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10 things we learned from the Patriots’ offseason workouts

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With OTAs and minicamp both over, let’s clean out the notebook.

NFL: New England Patriots-Minicamp Greg M. Cooper-USA TODAY Sports

With head coach Bill Belichick deciding to cancel the New England Patriots’ final two organized team activities this week, his club is ‘on to vacation’: the reigning world champions will be off until the start of training camp in late July. This, in turn, gives us a chance to take a step back and look at what we learned about the Patriots during their four practice sessions open to members of the media.

Tom Brady doesn’t need voluntary workouts

For the second year in a row, Tom Brady decided to sit out voluntary practices — and for the second year in a row it seems as if he has not skipped a beat because of it. As was expected, Brady looked like his usual dominant self during mandatory minicamp and re-entered the operation without showing any rust or needing any time to adjust. The three practices last week looked like the future Hall of Famer had been in Foxboro all offseason long.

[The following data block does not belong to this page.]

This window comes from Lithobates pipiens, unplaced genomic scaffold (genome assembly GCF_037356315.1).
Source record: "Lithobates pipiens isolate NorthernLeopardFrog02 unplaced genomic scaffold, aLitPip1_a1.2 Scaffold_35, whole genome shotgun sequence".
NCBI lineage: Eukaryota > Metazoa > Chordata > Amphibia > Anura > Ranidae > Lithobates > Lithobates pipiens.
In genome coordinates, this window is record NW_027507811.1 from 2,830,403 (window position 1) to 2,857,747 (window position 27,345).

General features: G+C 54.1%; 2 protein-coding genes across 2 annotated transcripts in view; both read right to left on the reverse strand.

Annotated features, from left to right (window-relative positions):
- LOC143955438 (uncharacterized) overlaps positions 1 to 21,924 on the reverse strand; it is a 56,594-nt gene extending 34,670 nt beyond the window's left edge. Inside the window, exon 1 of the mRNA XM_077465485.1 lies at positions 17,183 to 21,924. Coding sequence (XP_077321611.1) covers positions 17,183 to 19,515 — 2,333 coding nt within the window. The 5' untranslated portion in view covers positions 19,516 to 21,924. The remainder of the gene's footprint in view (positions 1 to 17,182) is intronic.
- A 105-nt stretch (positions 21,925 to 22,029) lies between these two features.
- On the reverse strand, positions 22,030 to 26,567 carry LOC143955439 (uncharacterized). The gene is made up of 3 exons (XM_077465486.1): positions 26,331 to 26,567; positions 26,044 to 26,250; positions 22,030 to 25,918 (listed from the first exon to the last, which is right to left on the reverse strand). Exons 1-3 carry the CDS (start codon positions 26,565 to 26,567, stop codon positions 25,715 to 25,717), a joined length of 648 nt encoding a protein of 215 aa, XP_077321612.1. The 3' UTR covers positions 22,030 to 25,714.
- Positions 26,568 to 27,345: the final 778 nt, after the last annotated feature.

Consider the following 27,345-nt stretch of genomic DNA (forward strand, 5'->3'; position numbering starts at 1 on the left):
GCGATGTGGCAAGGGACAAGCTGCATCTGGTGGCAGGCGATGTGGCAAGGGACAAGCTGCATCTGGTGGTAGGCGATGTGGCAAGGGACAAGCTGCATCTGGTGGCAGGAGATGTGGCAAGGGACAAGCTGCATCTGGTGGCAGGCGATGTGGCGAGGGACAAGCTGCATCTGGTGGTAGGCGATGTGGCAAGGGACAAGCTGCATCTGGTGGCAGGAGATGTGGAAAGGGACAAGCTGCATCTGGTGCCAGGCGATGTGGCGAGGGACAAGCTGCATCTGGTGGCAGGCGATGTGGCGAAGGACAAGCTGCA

Even without Sony Michel, the running back position is deep

Sony Michel missed all four open workout sessions this spring, but the running back position still stood out as one of the deepest on the roster. Third-round rookie Damien Harris saw plenty of action, James White was his usual reliable self as a pass catcher out of the backfield, and Rex Burkhead saw plenty of looks in two-back packages. The trio and Michel — whenever he returns — is expected to see plenty of action this year and with the traditional pass catching group in a phase of turnover.

New England’s offseason additions appear to fit in nicely...

They may have lost some considerable talent since the Super Bowl, but the Patriots did their best to fill the voids on the roster. So far, it looks as if a considerable part of the offseason acquisitions is fitting in nicely. It is not hard to see, for example, why the club liked wide receiver N’Keal Harry in the first round of the draft. Or why it thought players like tight ends Benjamin Watson and Matt LaCosse, wideout Maurice Harris, and front seven defenders Mike Pennel and Jamie Collins Sr. were worth investing in as free agency.

...and so do the Patriots’ new assistant coaches

One of the most noteworthy sights of the Patriots’ minicamp might have been Jerod Mayo calling the plays for the second-string defense. While this could have been little more than a rotational approach this offseason, it does reflect the trust Bill Belichick has in his first-year assistant — especially considering that no other defensive coach did the same during minicamp. The new inside linebackers coach is not the only member of the staff to catch the eye: new wide receivers coach Joe Judge, for example, appears to be seamlessly transitioning behind this role and his second as special teams coordinator.

Matt LaCosse is on his way to become TE1